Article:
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Guest Post: Memories of Taira Shinken

This Guest Post is by Mario McKenna of the Okinawa Karatedo Kitsilano Dojo in Vancouver, British Columbia, Canada. Mario is an instructor of Tou'on-ryu Karatedo and Ryukyu Kobudo. He is the English translator of Kobo Jizai Goshinjutsu Karate Kenpo (Kenwa Mabuni, 1934) and Seipai no Kenkyu Kobo Jizai Karate Kenpo (Kenwa Mabuni, 1934). His article Okinawa Kata Classification: An Historical Overview appears at the Hawaii Karate Seinenkai website. Mario also has an excellent Karate Blog.

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When asked about his days training under Taira Shinken, Minowa answers with bright eyes and a wide smile underlying the respect and admiration he has for his teacher. Minowa described Taira Shinken as a true gentlemen in both word and deed. In fact Minowa felt a little embarrassed at times that his teacher would speak so gently and politely to him and the other students often referring to him as, "Minowa-san" (his family name with the polite suffix meaning "honourable"). He was also amazed at the example Taira Shinken showed him and his fellow students through his daily life.

Even while suffering from stomach cancer, Taira continued to teach and practice Kobudo although he was clearly in pain at times! In fact on several occasions Minowa recalled that after demonstrating a Kata, Taira would toss the weapon to the floor and would sit down immediately to rest; having given his all to the Kata's performance. Taira's manner and example left a deep impression on Minowa who has strove his whole life to live by the example set by Taira.

Minowa described Taira Shinken's teaching style as highly individual. He commonly would "tailor" the Kata to the personal style of the individual he was teaching. This characteristic teaching style of Taira therefore increased the variation of the same Kata between his students. However Minowa stressed that among Taira's students in Okinawa, the variation was relatively minor and that the largest variation in Kata and execution of technique occurred with Inoue Motokazu who lived on the Japanese mainland and saw Taira Shinken infrequently. Minowa also stressed that Taira's tendency to "tailor" technique to the individual was not an uncommon means of instruction on Okinawa and had quite a long tradition. The relative consistency of Kata and technique between Taira's closest students on Okinawa was also due to, in part, to the years of training they had spent together under Taira and the relatively close ties they maintained after Taira's death in 1970.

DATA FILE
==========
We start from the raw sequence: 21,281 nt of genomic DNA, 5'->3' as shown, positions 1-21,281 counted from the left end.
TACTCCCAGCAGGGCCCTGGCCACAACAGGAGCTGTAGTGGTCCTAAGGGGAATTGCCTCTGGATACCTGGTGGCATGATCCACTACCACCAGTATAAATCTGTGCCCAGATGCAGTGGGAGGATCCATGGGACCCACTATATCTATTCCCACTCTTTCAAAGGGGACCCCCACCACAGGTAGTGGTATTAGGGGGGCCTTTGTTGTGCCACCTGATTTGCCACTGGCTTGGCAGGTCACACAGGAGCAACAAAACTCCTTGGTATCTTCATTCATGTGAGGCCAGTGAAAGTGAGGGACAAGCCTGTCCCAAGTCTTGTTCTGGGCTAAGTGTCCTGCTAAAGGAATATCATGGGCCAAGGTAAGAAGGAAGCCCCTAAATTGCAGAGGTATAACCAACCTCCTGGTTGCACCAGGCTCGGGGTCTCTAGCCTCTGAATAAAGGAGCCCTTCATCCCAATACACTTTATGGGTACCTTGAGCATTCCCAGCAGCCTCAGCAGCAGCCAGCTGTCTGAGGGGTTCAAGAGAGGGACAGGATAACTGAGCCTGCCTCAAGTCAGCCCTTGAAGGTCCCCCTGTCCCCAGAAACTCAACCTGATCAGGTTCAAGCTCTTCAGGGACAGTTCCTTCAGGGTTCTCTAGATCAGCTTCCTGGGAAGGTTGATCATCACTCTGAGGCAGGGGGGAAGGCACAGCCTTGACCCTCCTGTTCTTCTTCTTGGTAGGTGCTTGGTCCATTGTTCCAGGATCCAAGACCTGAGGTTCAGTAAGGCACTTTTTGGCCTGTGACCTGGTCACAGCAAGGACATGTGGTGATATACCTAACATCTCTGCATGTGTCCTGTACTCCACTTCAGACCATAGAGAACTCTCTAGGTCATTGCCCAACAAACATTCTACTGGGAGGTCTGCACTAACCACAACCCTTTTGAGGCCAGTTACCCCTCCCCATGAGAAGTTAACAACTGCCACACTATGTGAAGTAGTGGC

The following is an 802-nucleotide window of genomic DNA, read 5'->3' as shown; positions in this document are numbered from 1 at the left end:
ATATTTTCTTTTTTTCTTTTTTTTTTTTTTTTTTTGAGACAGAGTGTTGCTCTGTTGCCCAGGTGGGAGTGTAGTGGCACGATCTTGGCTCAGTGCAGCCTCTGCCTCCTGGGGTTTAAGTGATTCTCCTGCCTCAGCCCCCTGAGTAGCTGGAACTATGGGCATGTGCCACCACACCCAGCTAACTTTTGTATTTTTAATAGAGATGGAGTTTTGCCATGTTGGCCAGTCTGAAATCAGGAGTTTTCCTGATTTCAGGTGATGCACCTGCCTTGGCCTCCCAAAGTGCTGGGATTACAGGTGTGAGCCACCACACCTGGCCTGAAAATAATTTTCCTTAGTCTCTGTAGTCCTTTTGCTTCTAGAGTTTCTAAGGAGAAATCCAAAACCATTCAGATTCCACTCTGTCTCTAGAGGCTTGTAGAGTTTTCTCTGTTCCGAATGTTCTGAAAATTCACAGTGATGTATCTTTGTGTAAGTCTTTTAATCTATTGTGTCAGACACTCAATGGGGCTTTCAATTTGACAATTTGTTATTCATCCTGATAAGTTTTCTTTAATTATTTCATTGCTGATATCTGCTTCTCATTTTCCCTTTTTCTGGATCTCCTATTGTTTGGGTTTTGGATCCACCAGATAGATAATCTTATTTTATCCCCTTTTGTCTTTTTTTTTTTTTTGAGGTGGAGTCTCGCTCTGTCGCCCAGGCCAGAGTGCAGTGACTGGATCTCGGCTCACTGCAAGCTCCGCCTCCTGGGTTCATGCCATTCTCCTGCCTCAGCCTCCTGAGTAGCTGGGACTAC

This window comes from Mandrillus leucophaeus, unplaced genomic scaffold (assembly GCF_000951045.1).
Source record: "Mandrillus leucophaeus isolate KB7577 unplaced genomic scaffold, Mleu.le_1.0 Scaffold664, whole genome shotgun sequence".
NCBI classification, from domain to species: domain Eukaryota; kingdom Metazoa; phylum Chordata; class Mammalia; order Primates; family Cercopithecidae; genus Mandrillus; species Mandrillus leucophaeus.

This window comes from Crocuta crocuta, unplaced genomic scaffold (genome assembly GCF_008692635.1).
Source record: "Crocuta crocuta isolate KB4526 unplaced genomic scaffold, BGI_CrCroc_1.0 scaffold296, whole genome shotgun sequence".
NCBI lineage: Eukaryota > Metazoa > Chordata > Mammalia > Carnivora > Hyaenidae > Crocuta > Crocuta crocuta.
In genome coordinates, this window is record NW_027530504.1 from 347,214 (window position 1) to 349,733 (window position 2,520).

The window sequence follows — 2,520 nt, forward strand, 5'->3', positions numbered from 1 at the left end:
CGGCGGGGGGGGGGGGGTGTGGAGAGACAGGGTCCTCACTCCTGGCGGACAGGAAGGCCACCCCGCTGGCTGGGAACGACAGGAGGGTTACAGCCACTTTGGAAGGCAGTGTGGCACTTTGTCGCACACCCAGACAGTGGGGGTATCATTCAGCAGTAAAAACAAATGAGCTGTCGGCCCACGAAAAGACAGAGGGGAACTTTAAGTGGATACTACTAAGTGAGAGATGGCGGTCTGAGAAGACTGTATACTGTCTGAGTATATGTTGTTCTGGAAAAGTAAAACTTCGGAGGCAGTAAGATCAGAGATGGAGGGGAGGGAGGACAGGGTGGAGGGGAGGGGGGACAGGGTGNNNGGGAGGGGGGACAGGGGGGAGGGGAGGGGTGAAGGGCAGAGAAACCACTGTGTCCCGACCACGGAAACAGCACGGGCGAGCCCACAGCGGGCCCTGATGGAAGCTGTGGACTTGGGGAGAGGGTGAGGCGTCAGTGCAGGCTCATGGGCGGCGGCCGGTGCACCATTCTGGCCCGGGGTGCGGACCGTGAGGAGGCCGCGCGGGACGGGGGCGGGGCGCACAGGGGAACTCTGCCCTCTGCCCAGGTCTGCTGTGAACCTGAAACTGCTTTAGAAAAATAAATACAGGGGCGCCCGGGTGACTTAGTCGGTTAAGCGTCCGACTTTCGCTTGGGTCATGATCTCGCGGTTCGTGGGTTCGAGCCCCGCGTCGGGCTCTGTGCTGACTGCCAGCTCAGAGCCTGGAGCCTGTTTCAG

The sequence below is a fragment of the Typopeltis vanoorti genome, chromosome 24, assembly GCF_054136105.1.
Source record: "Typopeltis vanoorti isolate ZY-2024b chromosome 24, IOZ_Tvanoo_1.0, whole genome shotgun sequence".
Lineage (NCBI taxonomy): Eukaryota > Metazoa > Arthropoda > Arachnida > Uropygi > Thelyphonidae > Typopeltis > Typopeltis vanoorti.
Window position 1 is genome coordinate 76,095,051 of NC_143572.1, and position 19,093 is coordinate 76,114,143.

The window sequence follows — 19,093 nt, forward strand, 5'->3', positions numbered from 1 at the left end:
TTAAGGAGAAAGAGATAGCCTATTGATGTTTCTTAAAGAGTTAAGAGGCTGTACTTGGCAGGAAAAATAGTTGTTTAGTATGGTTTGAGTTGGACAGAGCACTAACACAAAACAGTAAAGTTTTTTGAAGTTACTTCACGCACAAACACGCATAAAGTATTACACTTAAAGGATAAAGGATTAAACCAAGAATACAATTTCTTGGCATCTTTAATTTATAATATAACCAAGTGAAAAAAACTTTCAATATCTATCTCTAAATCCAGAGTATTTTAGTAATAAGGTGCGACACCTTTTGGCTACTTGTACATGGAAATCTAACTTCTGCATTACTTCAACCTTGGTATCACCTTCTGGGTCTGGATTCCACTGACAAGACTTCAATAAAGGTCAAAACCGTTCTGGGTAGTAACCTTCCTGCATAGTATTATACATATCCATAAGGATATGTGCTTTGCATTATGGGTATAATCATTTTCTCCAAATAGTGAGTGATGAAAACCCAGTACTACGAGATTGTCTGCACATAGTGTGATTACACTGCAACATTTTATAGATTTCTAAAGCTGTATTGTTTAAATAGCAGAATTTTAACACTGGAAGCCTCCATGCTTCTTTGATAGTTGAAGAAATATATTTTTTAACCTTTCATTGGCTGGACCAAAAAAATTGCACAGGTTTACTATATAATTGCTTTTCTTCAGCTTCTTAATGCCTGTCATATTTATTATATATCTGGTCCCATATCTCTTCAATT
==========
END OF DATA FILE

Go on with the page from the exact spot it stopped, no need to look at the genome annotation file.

During Minowa's training under Taira Shinken, it is interesting to note that there were no yakusoku kumite (prearranged fighting sets) except for the Bo vs. Sai and the two man Bunkai (analysis of Kata technique) for Sakugawa no kon sho. Individual techniques did exist for certain weapon combinations (eg. Bo vs. Tonfua) which were largely based upon Kata techniques, but there was no systematic or organized weapon sets. For Minowa Sensei, a lack of yakusoku kumite (prearranged fighting sets) for the weapons meant that students could not learn how to use and apply the weapon in a realistic (although controlled) setting. In addition there were no Kata for the Tichu (small tapered triangular wooden rod), Yonshaku Bo (4' staff) and Sanbon Nunchaku (three-sectional-flail). Again a lack of kata for these weapons meant that systematically teaching the weapon to students was difficult because there was no organized means to do so, i.e. Kata.

Therefore Minowa began to develop Kata for those weapons which lacked them several years after his return to Amami. Although Minowa had been thinking and experimenting with ideas for both Kata and Yakusoku Kumite, it wasn't until 1986 that he began to formalize his ideas with the help of Yoshimura. The result were Katas for the Sanbon Nunchaku, Yonshaku Bo and Tichu which were developed between 1986 to 1988. It was also at this time that he began to make prearranged fighting sets for each weapon, although he predominantly focused on these fighting sets beginning in 1988 to the present.

Minowa, like his teacher Taira Shinken, is still seeking out and learning new Kobudo Kata from other teachers in order to preserve them. He has recently for example, visited the dojo of Shorinji-ryu master, Nakazato Joen, to learn a Bo kata. Although at present he has not introduced these new kata into the teaching syllabus. At 36 Katas, the syllabus of the Shinshu Kai is already quite lengthy.

Mario McKenna